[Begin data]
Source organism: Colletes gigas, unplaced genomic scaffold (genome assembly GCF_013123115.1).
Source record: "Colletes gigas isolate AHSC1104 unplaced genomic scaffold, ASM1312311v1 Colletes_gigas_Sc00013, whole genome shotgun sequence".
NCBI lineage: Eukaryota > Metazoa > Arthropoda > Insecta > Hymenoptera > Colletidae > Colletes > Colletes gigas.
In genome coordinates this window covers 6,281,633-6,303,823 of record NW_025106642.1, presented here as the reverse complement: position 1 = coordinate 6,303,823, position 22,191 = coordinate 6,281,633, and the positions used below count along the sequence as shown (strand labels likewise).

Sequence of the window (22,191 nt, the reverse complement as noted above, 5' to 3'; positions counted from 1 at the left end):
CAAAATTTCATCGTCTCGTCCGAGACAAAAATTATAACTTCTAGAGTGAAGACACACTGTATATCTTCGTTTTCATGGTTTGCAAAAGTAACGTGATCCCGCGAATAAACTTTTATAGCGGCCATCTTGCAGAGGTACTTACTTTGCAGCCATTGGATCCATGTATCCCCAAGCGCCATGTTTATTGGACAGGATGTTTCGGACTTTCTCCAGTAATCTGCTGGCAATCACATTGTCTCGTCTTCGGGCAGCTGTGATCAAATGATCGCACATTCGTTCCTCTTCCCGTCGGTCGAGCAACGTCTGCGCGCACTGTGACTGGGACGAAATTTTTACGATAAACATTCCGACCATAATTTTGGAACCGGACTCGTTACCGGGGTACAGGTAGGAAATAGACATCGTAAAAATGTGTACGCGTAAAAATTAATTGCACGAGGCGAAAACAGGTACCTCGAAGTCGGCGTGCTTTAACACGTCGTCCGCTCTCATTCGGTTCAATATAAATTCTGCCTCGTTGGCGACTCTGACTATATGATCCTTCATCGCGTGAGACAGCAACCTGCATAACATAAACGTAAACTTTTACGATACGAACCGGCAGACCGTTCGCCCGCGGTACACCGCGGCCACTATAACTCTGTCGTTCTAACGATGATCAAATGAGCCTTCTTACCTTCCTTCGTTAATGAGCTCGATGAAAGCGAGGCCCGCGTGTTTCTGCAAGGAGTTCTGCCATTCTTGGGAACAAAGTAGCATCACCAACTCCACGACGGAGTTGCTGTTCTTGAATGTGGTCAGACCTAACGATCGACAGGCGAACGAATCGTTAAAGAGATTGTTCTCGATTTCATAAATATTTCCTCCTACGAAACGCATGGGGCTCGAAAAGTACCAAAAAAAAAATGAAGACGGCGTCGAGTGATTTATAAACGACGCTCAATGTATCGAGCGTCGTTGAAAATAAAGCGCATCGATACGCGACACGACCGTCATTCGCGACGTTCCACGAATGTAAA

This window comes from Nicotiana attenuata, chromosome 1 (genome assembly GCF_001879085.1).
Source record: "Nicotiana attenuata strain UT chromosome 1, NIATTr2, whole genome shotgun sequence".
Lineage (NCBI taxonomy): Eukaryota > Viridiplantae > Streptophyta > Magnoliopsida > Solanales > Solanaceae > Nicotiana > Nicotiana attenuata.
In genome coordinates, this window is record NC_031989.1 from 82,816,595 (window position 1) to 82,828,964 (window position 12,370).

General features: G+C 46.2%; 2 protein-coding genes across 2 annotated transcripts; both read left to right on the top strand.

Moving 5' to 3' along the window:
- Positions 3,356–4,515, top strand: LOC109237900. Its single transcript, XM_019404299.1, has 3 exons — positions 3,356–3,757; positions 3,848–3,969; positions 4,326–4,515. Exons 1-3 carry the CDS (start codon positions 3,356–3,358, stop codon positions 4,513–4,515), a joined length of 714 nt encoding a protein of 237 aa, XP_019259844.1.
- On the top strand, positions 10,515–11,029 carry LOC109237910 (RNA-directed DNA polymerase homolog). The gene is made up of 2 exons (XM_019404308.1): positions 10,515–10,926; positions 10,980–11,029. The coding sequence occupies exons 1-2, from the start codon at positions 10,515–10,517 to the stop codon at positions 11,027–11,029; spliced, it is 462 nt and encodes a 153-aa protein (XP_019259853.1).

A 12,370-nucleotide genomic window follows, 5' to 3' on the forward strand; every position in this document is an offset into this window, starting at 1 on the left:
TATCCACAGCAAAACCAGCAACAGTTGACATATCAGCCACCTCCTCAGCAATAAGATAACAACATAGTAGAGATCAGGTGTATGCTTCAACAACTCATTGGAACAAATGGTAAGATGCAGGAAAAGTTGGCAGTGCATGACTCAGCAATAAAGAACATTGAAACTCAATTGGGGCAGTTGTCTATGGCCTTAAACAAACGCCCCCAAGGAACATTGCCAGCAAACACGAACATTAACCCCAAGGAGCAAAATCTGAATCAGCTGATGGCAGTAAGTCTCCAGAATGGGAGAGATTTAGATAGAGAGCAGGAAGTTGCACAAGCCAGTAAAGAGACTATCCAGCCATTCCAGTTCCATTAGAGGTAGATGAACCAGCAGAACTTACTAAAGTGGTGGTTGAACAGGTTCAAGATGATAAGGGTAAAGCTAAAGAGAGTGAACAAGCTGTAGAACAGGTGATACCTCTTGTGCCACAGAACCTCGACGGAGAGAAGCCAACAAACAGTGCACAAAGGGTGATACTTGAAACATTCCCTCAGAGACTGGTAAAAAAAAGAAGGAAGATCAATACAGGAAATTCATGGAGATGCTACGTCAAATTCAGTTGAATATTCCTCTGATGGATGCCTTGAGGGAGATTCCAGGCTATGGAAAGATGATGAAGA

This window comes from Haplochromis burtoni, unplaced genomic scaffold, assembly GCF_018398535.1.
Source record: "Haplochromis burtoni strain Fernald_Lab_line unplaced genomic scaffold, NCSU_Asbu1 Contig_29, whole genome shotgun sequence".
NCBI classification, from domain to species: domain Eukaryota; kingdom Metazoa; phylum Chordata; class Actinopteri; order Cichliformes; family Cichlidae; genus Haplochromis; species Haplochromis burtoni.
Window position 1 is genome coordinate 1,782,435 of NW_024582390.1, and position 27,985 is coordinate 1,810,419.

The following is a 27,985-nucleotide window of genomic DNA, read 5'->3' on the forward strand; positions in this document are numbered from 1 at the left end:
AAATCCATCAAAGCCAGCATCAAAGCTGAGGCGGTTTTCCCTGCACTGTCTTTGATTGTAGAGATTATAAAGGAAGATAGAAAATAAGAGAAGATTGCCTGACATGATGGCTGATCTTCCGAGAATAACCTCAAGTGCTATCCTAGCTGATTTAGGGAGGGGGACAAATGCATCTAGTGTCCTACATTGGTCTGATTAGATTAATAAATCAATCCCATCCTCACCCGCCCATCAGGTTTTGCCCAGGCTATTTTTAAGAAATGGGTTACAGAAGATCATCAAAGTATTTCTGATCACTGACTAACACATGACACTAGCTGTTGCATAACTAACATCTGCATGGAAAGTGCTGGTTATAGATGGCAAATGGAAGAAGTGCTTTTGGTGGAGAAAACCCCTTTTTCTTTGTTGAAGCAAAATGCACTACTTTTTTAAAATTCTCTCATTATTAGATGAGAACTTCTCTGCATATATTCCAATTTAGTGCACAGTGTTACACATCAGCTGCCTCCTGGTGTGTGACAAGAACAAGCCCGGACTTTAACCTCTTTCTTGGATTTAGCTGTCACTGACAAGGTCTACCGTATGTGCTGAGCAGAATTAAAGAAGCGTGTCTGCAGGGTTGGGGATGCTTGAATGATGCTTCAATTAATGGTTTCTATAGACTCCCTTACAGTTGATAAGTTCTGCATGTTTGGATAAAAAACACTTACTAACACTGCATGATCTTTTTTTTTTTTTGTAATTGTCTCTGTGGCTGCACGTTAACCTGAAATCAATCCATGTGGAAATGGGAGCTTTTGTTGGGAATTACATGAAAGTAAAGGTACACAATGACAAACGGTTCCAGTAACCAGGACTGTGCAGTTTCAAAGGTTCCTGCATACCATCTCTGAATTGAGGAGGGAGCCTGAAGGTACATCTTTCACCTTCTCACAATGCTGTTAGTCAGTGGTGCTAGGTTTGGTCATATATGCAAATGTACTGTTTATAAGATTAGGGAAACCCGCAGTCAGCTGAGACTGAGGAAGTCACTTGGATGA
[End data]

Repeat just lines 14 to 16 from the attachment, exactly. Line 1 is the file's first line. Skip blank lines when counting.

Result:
- On the top strand, positions 10,515–11,029 carry LOC109237910 (RNA-directed DNA polymerase homolog). The gene is made up of 2 exons (XM_019404308.1): positions 10,515–10,926; positions 10,980–11,029. The coding sequence occupies exons 1-2, from the start codon at positions 10,515–10,517 to the stop codon at positions 11,027–11,029; spliced, it is 462 nt and encodes a 153-aa protein (XP_019259853.1).

A 12,370-nucleotide genomic window follows, 5' to 3' on the forward strand; every position in this document is an offset into this window, starting at 1 on the left:
TATCCACAGCAAAACCAGCAACAGTTGACATATCAGCCACCTCCTCAGCAATAAGATAACAACATAGTAGAGATCAGGTGTATGCTTCAACAACTCATTGGAACAAATGGTAAGATGCAGGAAAAGTTGGCAGTGCATGACTCAGCAATAAAGAACATTGAAACTCAATTGGGGCAGTTGTCTATGGCCTTAAACAAACGCCCCCAAGGAACATTGCCAGCAAACACGAACATTAACCCCAAGGAGCAAAATCTGAATCAGCTGATGGCAGTAAGTCTCCAGAATGGGAGAGATTTAGATAGAGAGCAGGAAGTTGCACAAGCCAGTAAAGAGACTATCCAGCCATTCCAGTTCCATTAGAGGTAGATGAACCAGCAGAACTTACTAAAGTGGTGGTTGAACAGGTTCAAGATGATAAGGGTAAAGCTAAAGAGAGTGAACAAGCTGTAGAACAGGTGATACCTCTTGTGCCACAGAACCTCGACGGAGAGAAGCCAACAAACAGTGCACAAAGGGTGATACTTGAAACATTCCCTCAGAGACTGGTAAAAAAAAGAAGGAAGATCAATACAGGAAATTCATGGAGATGCTACGTCAAATTCAGTTGAATATTCCTCTGATGGATGCCTTGAGGGAGATTCCAGGCTATGGAAAGATGATGAAGA